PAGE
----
As I foreshadowed with the opening of my column through the mention of Frozone from “The Incredibles,” token minority characters are even seen in children’s media. Representation is indisputably necessary, which is especially true for children’s media, as there it has been proven that negative psychological outcomes may arise as a result of underrepresented or misrepresented identities. Some prominent examples lie in Baljeet from “Phineas and Ferb” — who encapsulates the common Indian stereotype London from “Suite Life of Zack and Cody” — whose portrayal is actually ironic, as she doesn’t fit into the commonly used “smart Asian” trope — and even within Disney movies new and old. A very recent example is the inclusion of the first openly gay character in Disney’s 2020 film “Onward.” Officer Spencer clearly mentions that she has a girlfriend and is given a name. Sadly, she only appears in one scene and is given very few lines, hinting at the fact that she’s just there because Disney’s trying to prove a point. 

There is media, however, that is working to tackle the issue of tokenism. Think about the hilarious and relatable 2011 sitcom “New Girl.” It follows Jess, who is white, as she moves into an apartment in L.A. with three guys she doesn’t know: Nick, who is also white, Schmidt, who is white and Jewish, and Winston, who is Black. Cece, her best friend, who is Indian, is also a recurring character in the show, and we also get appearances from Sadie, her lesbian friend who’s a gynecologist, and Coach, a Black retired personal trainer now. A champion of diversity, right? It’s safe to say that “New Girl” does what “How I Met Your Mother” didn’t even try to do. Not only does it provide representation, it’s accurate representation, albeit with some stereotypes, but there are several episodes that even directly tackle racist issues, such as in the Season 2 episode “Cabin,” in which Winston has a direct conversation with Schmidt about his harmful, racist tendencies.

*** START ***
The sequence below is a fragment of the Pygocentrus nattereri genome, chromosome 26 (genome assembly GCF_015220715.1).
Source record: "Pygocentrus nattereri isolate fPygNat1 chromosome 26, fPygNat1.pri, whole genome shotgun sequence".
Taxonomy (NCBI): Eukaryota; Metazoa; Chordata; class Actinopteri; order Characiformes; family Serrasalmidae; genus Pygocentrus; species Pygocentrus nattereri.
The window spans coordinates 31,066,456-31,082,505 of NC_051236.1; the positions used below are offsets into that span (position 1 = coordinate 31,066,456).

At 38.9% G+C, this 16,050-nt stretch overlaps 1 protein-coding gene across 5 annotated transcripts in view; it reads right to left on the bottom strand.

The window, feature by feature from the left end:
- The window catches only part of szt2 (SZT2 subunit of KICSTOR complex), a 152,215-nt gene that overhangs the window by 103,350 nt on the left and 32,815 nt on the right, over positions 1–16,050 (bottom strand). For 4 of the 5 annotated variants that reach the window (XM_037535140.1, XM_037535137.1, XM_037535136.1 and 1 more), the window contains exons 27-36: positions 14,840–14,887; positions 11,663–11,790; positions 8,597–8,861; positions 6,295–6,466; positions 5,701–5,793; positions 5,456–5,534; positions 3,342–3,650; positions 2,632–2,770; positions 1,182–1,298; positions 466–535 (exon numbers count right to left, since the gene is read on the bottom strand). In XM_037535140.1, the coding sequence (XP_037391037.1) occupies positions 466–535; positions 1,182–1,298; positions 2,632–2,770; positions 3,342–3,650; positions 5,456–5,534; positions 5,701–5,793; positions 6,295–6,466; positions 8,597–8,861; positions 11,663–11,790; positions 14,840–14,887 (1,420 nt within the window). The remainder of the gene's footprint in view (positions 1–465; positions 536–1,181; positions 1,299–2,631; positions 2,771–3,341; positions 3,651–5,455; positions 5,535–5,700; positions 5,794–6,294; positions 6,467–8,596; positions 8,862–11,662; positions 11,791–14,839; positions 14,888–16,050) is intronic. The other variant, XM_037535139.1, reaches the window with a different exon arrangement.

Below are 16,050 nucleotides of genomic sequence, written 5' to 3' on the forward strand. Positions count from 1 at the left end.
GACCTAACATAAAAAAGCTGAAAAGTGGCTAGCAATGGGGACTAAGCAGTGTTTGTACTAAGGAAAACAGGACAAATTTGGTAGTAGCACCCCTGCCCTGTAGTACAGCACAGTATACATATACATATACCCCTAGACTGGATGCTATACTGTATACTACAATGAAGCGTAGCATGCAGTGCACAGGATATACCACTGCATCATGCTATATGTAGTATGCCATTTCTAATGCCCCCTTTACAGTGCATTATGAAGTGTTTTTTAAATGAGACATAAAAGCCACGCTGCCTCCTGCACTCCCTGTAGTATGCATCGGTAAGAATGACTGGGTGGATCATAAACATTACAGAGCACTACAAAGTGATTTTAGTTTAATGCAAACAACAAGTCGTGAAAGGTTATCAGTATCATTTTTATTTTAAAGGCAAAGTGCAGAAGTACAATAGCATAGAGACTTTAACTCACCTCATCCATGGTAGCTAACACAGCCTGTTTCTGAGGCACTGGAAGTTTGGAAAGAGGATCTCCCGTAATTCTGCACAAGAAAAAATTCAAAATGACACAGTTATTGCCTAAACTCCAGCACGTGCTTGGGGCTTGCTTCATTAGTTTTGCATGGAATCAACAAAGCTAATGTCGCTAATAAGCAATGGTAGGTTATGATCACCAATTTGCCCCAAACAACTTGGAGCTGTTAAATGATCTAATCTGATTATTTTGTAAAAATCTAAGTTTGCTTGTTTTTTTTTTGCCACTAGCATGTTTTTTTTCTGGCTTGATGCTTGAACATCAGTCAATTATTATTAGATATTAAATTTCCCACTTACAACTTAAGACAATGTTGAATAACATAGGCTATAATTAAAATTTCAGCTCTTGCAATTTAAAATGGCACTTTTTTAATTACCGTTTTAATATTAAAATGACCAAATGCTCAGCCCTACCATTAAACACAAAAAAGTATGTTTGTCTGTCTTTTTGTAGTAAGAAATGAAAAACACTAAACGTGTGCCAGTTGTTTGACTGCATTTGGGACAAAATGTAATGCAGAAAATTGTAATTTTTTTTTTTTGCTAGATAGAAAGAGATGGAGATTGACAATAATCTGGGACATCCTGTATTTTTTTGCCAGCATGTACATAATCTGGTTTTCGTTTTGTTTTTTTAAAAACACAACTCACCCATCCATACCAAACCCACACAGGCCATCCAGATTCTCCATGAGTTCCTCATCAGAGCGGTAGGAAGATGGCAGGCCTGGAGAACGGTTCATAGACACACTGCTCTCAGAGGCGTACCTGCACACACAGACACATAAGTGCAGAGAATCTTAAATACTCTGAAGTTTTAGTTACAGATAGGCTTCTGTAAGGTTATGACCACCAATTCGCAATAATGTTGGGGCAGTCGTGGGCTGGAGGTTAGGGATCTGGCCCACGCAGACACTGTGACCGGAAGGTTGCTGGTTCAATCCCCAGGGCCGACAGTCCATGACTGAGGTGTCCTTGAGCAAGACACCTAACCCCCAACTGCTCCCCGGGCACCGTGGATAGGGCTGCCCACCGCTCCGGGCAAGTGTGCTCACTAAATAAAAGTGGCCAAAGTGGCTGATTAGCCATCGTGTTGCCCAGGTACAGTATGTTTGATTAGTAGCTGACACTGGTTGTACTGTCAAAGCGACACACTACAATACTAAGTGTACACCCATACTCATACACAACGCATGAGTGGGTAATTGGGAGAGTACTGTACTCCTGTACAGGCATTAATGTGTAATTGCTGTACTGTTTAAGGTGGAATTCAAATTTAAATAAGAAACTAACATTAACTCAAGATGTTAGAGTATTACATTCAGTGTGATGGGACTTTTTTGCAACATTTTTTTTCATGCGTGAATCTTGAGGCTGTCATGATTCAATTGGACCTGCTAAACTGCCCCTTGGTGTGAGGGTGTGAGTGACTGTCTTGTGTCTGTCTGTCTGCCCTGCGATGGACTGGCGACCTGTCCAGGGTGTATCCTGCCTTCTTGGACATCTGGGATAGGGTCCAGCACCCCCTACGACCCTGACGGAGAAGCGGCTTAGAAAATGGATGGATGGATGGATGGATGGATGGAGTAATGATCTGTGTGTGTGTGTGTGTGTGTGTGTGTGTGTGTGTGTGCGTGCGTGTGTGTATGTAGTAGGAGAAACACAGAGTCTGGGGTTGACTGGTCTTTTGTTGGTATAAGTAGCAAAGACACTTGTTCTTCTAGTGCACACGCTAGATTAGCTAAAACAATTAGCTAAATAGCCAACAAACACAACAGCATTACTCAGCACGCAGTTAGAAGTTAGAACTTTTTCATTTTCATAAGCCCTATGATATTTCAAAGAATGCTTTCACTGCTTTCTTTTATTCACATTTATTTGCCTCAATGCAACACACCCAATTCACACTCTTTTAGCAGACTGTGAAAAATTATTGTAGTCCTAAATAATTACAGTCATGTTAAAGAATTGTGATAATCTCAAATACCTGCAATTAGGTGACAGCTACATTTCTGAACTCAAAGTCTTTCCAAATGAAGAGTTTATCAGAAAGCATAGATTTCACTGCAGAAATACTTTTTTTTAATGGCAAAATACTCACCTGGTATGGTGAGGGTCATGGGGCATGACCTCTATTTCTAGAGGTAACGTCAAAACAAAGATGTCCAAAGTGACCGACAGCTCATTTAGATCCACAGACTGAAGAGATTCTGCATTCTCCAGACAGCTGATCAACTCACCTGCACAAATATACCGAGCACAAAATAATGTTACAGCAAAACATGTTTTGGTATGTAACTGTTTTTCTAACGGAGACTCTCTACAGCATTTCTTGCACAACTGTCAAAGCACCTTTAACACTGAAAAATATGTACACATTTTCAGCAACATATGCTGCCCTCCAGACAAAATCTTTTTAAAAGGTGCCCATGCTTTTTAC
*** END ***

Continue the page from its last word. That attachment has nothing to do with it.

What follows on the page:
Does the show contain certain stereotypes? Yes. Coach is a prime example — he fits the token Black athletic stereotype almost perfectly. Even so, the show does much more to promote diversity, and as a result, it can be used as an example of efforts made in modern media to confront the tokenism problem. 

Am I reading too much into media that is simply meant for entertainment? Many might think I am. To combat this misconception, let me present one last hypothetical scenario. If you are a white reader, name five characters you relate to that, luckily, look like you physically. As a white Latinx woman, this is easy for me. Although only one is Latinx, I can safely name Amy Santiago, Hermione Granger, Rory Gilmore, Jessica Day and Annabeth Chase, among many, many others, as white brunette women (and one of them is blonde instead of brunette) I relate to both in personality and appearance. Now, if you are a reader belonging to a minority whose physical appearance is not what is considered the societal norm, try to do the same exercise described above. Hard, right? 

So no, I am not reading too much into this. As media commentator Lauren Washington explains in her blog post, “seeing oneself on screen is crucial because society is not monolithic, but multifaceted.” Imagine not being able to see yourself reflected physically on screen. Must be horrible, right? Let’s fix it then. There are many ways to fix it and sitcoms like “New Girl” are just one example of how. It is not until we come to terms with the fact that a multifaceted society does not mean that the singular minority person suffices that we will understand why tokenism is so harmful. 

Graciela Batlle Cestero is an Opinion Columnist and can be reached at